Hello, blog!  We’ve been gone for a few weeks exploring Portland, Tacoma, and Seattle, as well as the surrounding national parks in the Pacific Northwest.  Plus, we managed to squeeze in our annual summer trip to NYC and Philadelphia.  We are so grateful to have enjoyed this vacation with numerous friends and family members and truly had a fantastic time.  Work and school start up again for us tomorrow so we made the most of it!

You’ll find our tips for exploring the cities mentioned above listed down below, along with a few pics of the journey.  We could write about any of these places in much more detail – they were rich with yummy food, breathtaking natural wonders and unique cultural experiences.  However, since this is technically a Triangle-focused site, we figured we’d give you the highlights.

Day 1:  Portland arrival

Expert travel tip:  Do not stay in an airport hotel, even if it makes some logistical sense and you are desperate to crash as close by as possible. You will be woken up by planes taking off outside your window and should probably have thought of that earlier!  If you must, the Sheraton at PDX was perfectly adequate and a great deal on Priceline.

Day 2:  Off to the city of going green!

In Portland, we got another sweet Priceline deal (thanks to some pre-research on Better Bidding and Tripadvisor) to stay at the Hotel Monaco downtown. Kimpton hotels tend to have good character and style, along with beautiful lobbies and free happy hours.  This one also sported dog-friendly accommodations, popsicles & lemonade, an impressive coffee bar that included Oregon Chai, bicycle rentals, and pet fish that you could take to your room for the duration of your stay.  While there, we hit up the following in just 24 hours:

  • Mother’s Bistro:  the salmon hash and comfortable elegance made for a more-than-good breakfast; we heard that Brunch Box is also popular
  • Chinese Garden:  neat pagodas, great teahouse
  • Voodoo Doughnut:  home to quirky baked goods with varieties like maple bacon & bubblegum; in our opinion, kind of excessive and not that tasty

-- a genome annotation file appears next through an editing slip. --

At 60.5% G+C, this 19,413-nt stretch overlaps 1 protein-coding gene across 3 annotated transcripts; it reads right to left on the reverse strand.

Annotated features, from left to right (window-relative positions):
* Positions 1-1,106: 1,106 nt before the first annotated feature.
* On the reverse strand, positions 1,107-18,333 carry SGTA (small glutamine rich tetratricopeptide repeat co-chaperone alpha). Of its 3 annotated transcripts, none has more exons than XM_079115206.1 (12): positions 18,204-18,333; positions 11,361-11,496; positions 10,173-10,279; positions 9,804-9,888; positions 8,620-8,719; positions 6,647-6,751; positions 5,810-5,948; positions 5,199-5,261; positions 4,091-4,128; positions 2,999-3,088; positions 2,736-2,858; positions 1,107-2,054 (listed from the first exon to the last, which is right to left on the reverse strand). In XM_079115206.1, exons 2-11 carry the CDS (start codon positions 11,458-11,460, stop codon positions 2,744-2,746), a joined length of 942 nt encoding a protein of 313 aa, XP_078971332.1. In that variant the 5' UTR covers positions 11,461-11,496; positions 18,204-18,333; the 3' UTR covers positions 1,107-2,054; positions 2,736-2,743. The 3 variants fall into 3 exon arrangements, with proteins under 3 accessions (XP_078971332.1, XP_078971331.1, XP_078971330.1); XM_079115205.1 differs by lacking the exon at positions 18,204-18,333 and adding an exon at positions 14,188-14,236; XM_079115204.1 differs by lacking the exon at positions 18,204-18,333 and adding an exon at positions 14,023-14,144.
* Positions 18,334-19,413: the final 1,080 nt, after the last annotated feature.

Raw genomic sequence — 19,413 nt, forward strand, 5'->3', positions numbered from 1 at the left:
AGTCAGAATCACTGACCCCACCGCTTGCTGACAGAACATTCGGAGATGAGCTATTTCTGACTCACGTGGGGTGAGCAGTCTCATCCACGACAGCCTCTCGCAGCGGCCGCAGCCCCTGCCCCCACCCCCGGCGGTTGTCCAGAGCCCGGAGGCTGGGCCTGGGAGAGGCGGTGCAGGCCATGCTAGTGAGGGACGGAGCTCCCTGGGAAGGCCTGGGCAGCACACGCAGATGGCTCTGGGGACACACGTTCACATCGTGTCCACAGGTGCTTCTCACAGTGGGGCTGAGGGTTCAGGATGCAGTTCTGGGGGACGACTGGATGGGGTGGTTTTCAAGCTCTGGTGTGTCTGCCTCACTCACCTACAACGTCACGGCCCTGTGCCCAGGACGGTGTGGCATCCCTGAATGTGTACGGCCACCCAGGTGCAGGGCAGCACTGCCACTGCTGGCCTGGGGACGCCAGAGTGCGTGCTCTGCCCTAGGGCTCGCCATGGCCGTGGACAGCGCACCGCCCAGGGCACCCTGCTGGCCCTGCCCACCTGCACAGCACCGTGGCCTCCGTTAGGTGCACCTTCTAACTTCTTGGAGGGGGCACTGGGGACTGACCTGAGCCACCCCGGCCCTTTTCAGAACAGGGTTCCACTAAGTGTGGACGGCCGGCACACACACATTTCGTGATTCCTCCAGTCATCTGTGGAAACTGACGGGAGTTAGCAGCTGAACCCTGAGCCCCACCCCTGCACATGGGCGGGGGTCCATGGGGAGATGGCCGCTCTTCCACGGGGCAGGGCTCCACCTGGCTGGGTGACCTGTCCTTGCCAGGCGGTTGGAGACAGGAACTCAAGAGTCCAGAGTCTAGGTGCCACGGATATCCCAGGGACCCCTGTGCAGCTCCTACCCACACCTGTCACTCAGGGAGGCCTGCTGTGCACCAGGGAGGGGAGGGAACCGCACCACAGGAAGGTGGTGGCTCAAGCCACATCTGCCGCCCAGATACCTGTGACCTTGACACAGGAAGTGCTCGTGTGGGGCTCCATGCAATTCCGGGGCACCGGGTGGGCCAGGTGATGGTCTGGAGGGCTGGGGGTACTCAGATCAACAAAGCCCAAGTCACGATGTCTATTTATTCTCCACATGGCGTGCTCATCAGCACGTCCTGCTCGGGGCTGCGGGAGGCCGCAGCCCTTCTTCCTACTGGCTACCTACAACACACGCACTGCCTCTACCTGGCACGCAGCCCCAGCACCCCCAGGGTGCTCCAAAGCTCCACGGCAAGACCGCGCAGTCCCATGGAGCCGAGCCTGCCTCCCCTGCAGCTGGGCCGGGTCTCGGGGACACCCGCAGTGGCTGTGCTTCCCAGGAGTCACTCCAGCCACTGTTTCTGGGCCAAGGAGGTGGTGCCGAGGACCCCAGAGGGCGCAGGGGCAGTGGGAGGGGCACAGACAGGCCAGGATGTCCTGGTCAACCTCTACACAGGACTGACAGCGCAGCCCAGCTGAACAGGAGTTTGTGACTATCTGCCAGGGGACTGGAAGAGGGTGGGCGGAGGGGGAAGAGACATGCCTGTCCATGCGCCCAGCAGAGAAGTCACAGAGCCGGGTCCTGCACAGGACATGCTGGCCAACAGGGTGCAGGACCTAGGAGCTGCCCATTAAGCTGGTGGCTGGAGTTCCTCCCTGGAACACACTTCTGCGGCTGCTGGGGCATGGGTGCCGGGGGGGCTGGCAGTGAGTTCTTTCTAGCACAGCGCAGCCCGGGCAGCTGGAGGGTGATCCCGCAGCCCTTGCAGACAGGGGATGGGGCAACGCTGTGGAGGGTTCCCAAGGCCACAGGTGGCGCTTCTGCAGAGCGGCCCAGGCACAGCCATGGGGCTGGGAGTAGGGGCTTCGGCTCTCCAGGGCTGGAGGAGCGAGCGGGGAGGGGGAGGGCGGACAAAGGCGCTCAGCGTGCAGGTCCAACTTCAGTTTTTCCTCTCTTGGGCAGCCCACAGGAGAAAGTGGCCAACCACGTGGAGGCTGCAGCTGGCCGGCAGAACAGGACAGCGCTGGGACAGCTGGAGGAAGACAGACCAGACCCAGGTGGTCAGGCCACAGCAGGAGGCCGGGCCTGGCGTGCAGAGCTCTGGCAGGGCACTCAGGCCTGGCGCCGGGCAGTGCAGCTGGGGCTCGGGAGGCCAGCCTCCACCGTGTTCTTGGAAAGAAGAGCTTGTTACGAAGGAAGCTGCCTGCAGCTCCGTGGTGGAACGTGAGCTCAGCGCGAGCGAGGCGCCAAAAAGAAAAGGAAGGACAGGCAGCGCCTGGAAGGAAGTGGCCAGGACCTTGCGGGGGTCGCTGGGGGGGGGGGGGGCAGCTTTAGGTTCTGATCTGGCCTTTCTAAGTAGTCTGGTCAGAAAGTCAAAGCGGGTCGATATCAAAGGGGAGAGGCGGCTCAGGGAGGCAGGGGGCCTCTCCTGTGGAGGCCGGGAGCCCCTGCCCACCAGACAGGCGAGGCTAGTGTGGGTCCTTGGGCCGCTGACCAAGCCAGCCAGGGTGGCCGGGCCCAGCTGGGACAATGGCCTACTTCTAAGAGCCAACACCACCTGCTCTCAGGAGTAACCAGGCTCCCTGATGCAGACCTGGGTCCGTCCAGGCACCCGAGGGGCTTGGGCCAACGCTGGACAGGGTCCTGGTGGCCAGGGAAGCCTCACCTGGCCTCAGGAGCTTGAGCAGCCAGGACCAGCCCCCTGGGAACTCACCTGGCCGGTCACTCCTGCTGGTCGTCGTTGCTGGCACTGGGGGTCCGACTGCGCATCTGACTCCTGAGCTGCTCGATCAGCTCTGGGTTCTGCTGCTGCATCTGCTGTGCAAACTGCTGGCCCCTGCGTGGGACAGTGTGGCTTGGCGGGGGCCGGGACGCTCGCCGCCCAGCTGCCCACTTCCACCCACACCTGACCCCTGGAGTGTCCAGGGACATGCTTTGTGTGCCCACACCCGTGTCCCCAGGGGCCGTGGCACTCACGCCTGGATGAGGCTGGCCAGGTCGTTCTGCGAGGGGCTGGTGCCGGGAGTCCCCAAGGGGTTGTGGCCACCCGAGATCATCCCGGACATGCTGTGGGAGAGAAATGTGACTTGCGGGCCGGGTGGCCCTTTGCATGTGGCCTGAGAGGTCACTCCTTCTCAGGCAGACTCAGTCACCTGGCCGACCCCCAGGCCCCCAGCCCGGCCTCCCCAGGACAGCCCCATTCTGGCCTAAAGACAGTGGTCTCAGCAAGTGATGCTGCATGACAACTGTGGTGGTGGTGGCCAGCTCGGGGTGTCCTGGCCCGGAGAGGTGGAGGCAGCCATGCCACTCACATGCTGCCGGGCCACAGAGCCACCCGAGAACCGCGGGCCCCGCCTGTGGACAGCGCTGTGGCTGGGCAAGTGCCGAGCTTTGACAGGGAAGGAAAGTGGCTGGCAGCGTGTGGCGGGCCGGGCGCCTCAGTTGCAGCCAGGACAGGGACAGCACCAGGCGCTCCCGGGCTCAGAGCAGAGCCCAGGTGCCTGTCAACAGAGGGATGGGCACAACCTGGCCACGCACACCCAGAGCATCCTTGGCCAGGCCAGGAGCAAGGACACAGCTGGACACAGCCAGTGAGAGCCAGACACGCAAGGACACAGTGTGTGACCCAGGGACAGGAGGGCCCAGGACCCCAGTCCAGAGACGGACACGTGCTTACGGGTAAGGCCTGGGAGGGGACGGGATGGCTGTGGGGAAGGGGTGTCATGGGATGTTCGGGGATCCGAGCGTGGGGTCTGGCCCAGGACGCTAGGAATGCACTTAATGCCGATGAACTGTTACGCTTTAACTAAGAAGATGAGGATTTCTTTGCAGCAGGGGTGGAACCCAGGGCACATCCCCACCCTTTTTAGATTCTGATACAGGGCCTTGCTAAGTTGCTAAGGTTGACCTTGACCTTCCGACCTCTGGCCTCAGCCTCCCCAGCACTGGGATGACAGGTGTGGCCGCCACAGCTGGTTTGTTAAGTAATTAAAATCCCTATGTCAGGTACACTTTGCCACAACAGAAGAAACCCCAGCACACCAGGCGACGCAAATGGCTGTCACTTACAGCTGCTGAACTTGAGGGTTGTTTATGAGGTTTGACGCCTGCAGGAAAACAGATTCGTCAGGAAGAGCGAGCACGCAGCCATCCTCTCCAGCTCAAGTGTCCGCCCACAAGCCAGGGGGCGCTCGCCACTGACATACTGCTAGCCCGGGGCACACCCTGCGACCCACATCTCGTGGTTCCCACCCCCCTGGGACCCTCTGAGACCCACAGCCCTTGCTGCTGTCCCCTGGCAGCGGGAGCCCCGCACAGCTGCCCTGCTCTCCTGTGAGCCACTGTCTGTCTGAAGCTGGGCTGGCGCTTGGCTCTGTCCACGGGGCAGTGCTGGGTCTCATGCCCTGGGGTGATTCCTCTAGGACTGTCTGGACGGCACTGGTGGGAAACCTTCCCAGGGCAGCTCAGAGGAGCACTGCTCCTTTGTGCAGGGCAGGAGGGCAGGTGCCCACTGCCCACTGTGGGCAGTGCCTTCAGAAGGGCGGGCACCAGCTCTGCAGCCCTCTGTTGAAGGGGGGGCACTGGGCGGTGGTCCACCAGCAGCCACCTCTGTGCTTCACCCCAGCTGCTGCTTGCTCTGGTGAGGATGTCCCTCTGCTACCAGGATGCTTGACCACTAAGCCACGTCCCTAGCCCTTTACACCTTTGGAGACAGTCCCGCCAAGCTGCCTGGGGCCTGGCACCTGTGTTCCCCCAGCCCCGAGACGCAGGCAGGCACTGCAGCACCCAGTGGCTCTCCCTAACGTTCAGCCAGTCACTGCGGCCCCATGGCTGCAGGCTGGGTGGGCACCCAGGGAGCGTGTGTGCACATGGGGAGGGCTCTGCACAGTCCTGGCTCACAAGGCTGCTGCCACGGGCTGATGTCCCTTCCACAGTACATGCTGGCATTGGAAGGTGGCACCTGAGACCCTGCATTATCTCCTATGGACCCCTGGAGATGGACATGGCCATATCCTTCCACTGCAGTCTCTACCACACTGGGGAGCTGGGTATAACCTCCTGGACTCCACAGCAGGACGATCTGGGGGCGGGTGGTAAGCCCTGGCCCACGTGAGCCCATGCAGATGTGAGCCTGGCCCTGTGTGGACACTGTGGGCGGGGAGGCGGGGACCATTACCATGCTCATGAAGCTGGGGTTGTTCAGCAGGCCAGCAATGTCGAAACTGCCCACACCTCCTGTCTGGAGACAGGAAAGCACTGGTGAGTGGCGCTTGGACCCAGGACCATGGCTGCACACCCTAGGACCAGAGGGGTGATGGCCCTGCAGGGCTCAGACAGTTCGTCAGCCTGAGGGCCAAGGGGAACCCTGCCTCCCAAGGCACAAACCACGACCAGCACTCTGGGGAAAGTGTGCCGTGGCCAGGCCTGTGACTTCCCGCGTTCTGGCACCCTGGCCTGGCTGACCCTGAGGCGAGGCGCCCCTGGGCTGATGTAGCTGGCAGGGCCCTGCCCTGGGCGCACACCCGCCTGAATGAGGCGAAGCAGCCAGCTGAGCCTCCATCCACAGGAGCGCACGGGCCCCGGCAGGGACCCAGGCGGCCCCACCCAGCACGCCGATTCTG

• International Rose Test Garden: beautiful views, dozens of hybrid flower experiments
  • Waterfront: easy access to the World’s Smallest Park, a splash-filled fountain, views of Mt. Hood, and the Portlandia statue
  • Food carts: several parking lots were full of dozens of delicious, cheap lunch options that included every type of ethnic food ever
  • Powell’s Books:  West Coast equivalent of the Strand; I bought Twilight and was rightfully mocked – but hey, we were headed for Forks, WA!
  • First Thursday Art Walk: a little tricky to locate many of the galleries; didn’t love a lot of what we saw, but exhibits change regularly
  • Clyde Common:  hipster hangout straight out of Brooklyn housed in the Ace Hotel; decent prices and a fun-looking drink list
Did we mention that we are extremely aggressive vacationers?  And, even so, we had to save the Japanese Gardens for next time.

Day 3:  Tacoma-bound

Our lovely friends picked us up from the Amtrak Cascades route (scenic!) and took us downtown to the various Dale Chihuly public art displays along the pedestrian bridge and in the courthouse.  Chihuly is a local and so his work was everywhere.  In fact, we skipped the official Museum of Glass to check out a special series he had arranged for the Art Museum.

The wedding we went to that evening was in Pt. Defiance Park, which also seemed like a lovely place to wander through.  We were most intrigued by the hard-core go-kart setup near the entrance…and the Puget Sound views.  Our accommodations at the Hotel Murano were chic and comfortable, with lots more glass on display on each floor.  The lobby was particularly stylish – it felt more like a club/museum!

Day 4:  Mt. Rainier